Sorry I have been so lax in adding more road stories to the blog, here is a very recent one for you, hope you enjoy.
Well as some of you know, (from FB) I just completed a vacation in Peru where we walked the Inca trail for 4 days to get to Machu Picchu. I have to tell you it was the trip of a lifetime and one that I would highly recommend to anyone thinking of doing it. I would only do it if I could do the walk (My personal preference being the Inca Trail). We met so many (like-minded) people, who were nothing short of amazing and we had such tough but rewarding experiences that we shared, that I found myself pitying the train people after we made it to Machu Picchu (tired, dirty and with 4 days growth of beard ... but happy).
We had 2 wonderful Incan guide who were very proud of their culture and also very educated in the history of the land, the people and their culture. They took us to many places before the trek to show how they were trying to preserve the culture by doing things in the old ways, such as making and dying alpaca wool by hand and all sorts of skills that use nothing commercial to make everyday items (Tree roots that make laundry detergent, Combinations of leaves and rocks to make dye for the wool etc). It was fascinating.
One thing they mentioned repeatedly was the way in which the spanish priests came in and forced the incas to give up their culture and the manner in which they worshiped their Gods, forcing them to convert to Catholocism by murdering and torturing anyone who refused. They destroyed centuries old structures and forced the people into slave labor to build huge catholic churches. This was not news to me because I had a seen it previously in a visit to the pueblos in New Mexico where exactly the same thing happened. In New mexico in fact, the Indians defended themselves well and a lot of the Spaniards lost their lives, so as a punishment, when the Spaniards finally conquered the town, as a punishment, they took all the kids away from whatever parents were still alive and shipped them to Mexico, never to see their parents again.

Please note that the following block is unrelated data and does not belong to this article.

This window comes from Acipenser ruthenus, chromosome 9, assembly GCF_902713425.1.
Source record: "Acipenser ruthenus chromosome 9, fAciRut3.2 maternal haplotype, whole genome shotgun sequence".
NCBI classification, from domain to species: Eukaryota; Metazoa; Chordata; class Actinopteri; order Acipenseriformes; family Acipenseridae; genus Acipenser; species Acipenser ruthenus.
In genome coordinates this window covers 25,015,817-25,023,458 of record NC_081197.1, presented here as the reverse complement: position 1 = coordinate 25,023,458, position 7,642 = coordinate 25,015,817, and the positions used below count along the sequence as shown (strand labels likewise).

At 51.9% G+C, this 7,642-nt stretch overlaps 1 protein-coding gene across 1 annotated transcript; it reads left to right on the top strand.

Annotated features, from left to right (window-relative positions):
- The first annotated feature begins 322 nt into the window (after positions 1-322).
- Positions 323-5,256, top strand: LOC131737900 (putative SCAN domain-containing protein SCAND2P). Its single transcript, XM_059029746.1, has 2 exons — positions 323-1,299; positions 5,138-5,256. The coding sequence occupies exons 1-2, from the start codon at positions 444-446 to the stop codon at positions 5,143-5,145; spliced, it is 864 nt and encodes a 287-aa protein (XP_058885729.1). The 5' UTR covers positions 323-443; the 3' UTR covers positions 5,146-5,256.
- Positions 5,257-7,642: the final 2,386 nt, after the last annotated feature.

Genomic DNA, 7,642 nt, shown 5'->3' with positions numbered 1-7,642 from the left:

Anyway back on topic, (sorry for the digression) the incas accomplished amazing feats of engineering with very little tools. They built amazing structures out of stone and the stone cutting was so precise they did not even use mortar in the joint. Everything was built with water supply, sunshine, and astrology in mind. In some historic sites we saw evidence that through their excellent stone work, with little effort they could use the top of the walls to channel water around the towns they built.
In Machu Picchu there is the temple of the sun where a rock is situated inside a room, when the rock is illuminated through one of the windows in the room it indicates the summer solstice and the start of summer; when it is coming through the sun gate through another window it indicates the winter solstice. They did this in a time when we generally assume people were savages who "needed us" and walked around with clubs, dragging their knuckles on the ground. It certainly showed their knowledge of astrology and some incredible feats of engineering that was way beyond their time.
Having very little flat land they "terraced" the hills to create land for farming. You can see this everywhere. They also used their hydrologist skills to ensure nutrients were passed from one terrace to the next by intricate planning. If you think this was a small feat try digging out a mountain near you, with no modern equipment, to create "Steps" all the way up that you can grow crops on and let me know how it goes... ha ha.
I don't have the writing skills to adequately describe this profound experience for me, physically, mentally or spiritually (not to be confused with religiously) and I would highly recommend you do it if you ever have the opportunity.
I can give you info on how to if you email me at firstname.lastname@example.org.
Take care... Gary